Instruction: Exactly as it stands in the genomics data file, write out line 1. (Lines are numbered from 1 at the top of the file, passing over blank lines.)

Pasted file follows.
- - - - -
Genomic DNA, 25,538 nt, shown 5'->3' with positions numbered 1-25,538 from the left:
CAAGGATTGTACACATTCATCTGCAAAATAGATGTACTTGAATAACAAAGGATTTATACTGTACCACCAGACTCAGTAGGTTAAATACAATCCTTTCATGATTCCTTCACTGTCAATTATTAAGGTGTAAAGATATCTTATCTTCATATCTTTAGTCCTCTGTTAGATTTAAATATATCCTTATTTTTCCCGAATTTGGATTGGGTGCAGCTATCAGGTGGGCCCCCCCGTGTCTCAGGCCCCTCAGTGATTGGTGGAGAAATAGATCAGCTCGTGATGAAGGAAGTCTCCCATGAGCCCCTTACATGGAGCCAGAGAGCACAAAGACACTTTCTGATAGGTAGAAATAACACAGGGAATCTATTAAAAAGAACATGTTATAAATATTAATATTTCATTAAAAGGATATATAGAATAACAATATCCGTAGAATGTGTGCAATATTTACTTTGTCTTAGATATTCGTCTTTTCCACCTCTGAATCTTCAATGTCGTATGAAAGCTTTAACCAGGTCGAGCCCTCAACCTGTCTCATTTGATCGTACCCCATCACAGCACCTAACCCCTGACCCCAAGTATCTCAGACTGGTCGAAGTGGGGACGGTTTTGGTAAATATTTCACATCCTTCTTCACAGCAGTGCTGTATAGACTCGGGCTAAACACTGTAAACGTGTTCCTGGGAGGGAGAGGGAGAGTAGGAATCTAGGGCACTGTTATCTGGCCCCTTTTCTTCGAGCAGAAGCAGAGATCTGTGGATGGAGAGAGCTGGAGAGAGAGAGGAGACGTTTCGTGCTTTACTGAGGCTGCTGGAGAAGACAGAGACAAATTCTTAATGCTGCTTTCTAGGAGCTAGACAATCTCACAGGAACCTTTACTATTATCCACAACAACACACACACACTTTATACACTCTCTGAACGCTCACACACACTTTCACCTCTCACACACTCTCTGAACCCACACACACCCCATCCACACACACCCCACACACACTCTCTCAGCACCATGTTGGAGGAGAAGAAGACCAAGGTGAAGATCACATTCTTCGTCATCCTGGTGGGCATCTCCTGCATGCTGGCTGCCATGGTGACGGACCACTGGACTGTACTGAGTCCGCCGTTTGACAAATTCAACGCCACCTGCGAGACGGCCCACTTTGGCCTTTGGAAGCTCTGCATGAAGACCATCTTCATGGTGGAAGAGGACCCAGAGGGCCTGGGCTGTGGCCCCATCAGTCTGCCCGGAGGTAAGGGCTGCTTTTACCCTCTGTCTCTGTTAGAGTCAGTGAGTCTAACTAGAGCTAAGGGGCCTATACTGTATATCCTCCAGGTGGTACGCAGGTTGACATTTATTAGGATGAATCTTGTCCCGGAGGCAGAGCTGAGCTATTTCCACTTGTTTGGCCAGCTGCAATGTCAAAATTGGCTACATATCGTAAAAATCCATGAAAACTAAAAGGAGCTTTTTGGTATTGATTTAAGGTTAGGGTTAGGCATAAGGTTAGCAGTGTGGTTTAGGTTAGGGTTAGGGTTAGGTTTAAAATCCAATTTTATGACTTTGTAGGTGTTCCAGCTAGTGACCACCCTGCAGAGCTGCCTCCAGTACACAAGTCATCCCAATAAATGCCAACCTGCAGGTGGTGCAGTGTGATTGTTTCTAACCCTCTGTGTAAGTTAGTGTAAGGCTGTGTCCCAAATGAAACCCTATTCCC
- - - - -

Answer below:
Genomic DNA, 25,538 nt, shown 5'->3' with positions numbered 1-25,538 from the left: